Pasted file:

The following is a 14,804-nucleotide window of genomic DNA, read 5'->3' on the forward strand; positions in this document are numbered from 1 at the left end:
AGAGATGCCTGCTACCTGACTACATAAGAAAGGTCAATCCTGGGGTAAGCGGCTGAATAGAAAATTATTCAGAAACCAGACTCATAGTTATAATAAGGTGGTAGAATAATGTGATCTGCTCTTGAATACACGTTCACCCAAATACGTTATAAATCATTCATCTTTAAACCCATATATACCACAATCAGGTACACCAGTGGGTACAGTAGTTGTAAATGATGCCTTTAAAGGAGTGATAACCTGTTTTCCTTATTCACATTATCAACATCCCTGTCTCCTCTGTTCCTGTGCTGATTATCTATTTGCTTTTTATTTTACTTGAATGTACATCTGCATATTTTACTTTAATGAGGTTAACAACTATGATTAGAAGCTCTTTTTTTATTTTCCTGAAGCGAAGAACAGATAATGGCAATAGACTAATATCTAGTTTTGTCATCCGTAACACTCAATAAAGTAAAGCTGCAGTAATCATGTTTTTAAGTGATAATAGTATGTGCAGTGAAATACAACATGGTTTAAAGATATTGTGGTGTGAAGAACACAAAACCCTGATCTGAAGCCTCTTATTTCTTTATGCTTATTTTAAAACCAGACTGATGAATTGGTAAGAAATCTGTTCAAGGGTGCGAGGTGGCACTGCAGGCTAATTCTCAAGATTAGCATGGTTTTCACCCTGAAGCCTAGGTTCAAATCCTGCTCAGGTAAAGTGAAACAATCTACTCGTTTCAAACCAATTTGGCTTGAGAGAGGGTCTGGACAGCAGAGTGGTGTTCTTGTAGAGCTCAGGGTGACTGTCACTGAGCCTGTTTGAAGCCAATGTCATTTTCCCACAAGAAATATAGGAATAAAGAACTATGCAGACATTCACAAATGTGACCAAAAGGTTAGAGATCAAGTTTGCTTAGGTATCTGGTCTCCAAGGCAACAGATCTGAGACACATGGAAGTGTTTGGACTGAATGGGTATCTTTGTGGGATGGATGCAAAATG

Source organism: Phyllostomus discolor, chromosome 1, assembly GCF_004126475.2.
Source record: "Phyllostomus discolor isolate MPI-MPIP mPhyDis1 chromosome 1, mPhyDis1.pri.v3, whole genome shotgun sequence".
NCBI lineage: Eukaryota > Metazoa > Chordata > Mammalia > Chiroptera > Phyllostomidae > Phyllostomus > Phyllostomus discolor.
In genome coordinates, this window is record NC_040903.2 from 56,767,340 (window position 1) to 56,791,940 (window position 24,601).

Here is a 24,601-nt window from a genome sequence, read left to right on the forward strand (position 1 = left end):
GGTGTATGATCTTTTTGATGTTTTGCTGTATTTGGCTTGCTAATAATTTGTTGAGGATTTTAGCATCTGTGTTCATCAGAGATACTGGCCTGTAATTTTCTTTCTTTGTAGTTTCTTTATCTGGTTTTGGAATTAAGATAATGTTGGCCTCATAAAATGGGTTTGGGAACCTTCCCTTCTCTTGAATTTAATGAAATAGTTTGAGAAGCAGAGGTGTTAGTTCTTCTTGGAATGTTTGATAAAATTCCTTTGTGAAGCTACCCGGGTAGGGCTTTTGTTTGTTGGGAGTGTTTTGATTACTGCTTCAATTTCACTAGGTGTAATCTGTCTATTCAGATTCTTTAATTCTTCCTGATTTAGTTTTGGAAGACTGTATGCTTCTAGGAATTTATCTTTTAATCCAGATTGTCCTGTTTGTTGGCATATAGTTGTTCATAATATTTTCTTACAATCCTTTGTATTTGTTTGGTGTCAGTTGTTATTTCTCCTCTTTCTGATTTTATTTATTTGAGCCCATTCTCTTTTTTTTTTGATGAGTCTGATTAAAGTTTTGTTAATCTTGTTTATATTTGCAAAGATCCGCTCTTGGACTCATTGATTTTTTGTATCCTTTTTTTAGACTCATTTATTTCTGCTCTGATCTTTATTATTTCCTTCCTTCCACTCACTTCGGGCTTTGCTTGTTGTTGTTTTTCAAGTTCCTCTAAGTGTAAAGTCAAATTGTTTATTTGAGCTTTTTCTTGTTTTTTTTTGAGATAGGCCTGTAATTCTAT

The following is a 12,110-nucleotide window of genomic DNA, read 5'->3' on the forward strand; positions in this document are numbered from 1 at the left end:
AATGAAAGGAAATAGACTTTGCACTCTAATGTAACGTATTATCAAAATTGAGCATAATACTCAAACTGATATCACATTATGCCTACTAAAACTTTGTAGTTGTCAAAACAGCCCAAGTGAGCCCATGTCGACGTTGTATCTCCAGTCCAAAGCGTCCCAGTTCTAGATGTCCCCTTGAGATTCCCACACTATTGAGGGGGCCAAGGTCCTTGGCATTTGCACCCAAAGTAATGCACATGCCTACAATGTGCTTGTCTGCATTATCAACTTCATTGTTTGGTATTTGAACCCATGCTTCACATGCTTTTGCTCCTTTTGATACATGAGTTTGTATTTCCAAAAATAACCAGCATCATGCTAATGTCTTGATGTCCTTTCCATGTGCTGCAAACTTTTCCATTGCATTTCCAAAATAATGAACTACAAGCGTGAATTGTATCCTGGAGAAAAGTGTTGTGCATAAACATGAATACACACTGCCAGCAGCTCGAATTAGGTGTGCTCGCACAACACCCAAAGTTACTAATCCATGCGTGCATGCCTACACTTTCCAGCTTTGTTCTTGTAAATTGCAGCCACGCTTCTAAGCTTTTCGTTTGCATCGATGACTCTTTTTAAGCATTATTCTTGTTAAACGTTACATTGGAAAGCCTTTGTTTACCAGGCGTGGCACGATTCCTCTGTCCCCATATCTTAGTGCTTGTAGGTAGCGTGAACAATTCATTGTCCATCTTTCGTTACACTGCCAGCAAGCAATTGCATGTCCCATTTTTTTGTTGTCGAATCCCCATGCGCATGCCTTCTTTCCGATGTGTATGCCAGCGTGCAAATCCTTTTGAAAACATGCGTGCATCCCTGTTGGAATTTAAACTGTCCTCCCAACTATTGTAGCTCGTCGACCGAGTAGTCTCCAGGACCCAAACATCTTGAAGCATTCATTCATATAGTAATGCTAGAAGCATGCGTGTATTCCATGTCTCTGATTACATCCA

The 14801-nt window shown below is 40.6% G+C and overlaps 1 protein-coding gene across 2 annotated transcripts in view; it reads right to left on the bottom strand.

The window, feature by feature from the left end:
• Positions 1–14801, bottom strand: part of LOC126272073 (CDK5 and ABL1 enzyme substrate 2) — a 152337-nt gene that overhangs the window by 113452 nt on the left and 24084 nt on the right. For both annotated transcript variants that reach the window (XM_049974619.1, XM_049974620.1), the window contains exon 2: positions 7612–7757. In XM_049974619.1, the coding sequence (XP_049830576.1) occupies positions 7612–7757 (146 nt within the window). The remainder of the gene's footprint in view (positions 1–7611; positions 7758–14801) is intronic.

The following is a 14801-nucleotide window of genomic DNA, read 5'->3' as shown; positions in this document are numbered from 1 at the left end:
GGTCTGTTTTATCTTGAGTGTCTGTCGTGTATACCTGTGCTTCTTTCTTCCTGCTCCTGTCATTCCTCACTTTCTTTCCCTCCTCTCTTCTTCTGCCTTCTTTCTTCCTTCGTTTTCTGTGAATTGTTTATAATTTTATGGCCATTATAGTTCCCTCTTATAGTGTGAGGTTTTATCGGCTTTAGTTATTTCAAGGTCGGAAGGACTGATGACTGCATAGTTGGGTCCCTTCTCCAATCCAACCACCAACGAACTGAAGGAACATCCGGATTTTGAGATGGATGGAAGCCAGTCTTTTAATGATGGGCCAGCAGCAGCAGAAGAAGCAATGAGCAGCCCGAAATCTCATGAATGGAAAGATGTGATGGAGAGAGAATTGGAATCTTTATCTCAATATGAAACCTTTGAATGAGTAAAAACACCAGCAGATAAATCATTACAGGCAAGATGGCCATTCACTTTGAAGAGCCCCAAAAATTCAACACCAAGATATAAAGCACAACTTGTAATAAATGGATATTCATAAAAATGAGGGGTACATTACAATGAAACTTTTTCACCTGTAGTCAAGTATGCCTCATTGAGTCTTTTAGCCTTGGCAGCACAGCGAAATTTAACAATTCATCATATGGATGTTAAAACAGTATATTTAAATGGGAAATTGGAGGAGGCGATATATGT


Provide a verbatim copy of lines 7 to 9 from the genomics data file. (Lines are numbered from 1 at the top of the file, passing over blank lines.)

Here is a 24,601-nt window from a genome sequence, read left to right on the forward strand (position 1 = left end):
GGTGTATGATCTTTTTGATGTTTTGCTGTATTTGGCTTGCTAATAATTTGTTGAGGATTTTAGCATCTGTGTTCATCAGAGATACTGGCCTGTAATTTTCTTTCTTTGTAGTTTCTTTATCTGGTTTTGGAATTAAGATAATGTTGGCCTCATAAAATGGGTTTGGGAACCTTCCCTTCTCTTGAATTTAATGAAATAGTTTGAGAAGCAGAGGTGTTAGTTCTTCTTGGAATGTTTGATAAAATTCCTTTGTGAAGCTACCCGGGTAGGGCTTTTGTTTGTTGGGAGTGTTTTGATTACTGCTTCAATTTCACTAGGTGTAATCTGTCTATTCAGATTCTTTAATTCTTCCTGATTTAGTTTTGGAAGACTGTATGCTTCTAGGAATTTATCTTTTAATCCAGATTGTCCTGTTTGTTGGCATATAGTTGTTCATAATATTTTCTTACAATCCTTTGTATTTGTTTGGTGTCAGTTGTTATTTCTCCTCTTTCTGATTTTATTTATTTGAGCCCATTCTCTTTTTTTTTTGATGAGTCTGATTAAAGTTTTGTTAATCTTGTTTATATTTGCAAAGATCCGCTCTTGGACTCATTGATTTTTTGTATCCTTTTTTTAGACTCATTTATTTCTGCTCTGATCTTTATTATTTCCTTCCTTCCACTCACTTCGGGCTTTGCTTGTTGTTGTTTTTCAAGTTCCTCTAAGTGTAAAGTCAAATTGTTTATTTGAGCTTTTTCTTGTTTTTTTTTGAGATAGGCCTGTAATTCTAT

The following is a 12,110-nucleotide window of genomic DNA, read 5'->3' on the forward strand; positions in this document are numbered from 1 at the left end: